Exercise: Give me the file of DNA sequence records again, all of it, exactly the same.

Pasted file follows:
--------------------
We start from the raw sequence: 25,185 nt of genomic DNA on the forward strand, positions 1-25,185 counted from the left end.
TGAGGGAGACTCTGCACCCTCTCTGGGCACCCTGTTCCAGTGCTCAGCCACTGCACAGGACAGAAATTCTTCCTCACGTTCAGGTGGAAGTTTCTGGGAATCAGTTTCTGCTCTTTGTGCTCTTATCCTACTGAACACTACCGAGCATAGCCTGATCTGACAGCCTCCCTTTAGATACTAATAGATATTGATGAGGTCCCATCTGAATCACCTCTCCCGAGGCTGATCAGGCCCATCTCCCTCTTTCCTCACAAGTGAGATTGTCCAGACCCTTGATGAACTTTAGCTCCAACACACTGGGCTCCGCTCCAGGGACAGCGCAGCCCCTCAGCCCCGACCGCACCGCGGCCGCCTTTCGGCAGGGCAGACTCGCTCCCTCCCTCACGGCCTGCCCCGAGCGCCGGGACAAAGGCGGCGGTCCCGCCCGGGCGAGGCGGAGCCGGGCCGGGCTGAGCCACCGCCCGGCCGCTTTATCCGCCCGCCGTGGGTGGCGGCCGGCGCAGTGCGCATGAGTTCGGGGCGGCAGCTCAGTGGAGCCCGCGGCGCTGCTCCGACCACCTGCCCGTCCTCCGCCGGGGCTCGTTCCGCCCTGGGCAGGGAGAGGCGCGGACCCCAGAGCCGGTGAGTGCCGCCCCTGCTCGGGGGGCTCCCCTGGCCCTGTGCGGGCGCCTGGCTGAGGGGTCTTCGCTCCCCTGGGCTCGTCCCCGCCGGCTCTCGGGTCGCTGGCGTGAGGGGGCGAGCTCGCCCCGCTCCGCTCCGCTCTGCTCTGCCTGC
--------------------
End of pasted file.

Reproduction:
We start from the raw sequence: 25,185 nt of genomic DNA on the forward strand, positions 1-25,185 counted from the left end.
TGAGGGAGACTCTGCACCCTCTCTGGGCACCCTGTTCCAGTGCTCAGCCACTGCACAGGACAGAAATTCTTCCTCACGTTCAGGTGGAAGTTTCTGGGAATCAGTTTCTGCTCTTTGTGCTCTTATCCTACTGAACACTACCGAGCATAGCCTGATCTGACAGCCTCCCTTTAGATACTAATAGATATTGATGAGGTCCCATCTGAATCACCTCTCCCGAGGCTGATCAGGCCCATCTCCCTCTTTCCTCACAAGTGAGATTGTCCAGACCCTTGATGAACTTTAGCTCCAACACACTGGGCTCCGCTCCAGGGACAGCGCAGCCCCTCAGCCCCGACCGCACCGCGGCCGCCTTTCGGCAGGGCAGACTCGCTCCCTCCCTCACGGCCTGCCCCGAGCGCCGGGACAAAGGCGGCGGTCCCGCCCGGGCGAGGCGGAGCCGGGCCGGGCTGAGCCACCGCCCGGCCGCTTTATCCGCCCGCCGTGGGTGGCGGCCGGCGCAGTGCGCATGAGTTCGGGGCGGCAGCTCAGTGGAGCCCGCGGCGCTGCTCCGACCACCTGCCCGTCCTCCGCCGGGGCTCGTTCCGCCCTGGGCAGGGAGAGGCGCGGACCCCAGAGCCGGTGAGTGCCGCCCCTGCTCGGGGGGCTCCCCTGGCCCTGTGCGGGCGCCTGGCTGAGGGGTCTTCGCTCCCCTGGGCTCGTCCCCGCCGGCTCTCGGGTCGCTGGCGTGAGGGGGCGAGCTCGCCCCGCTCCGCTCCGCTCTGCTCTGCCTGC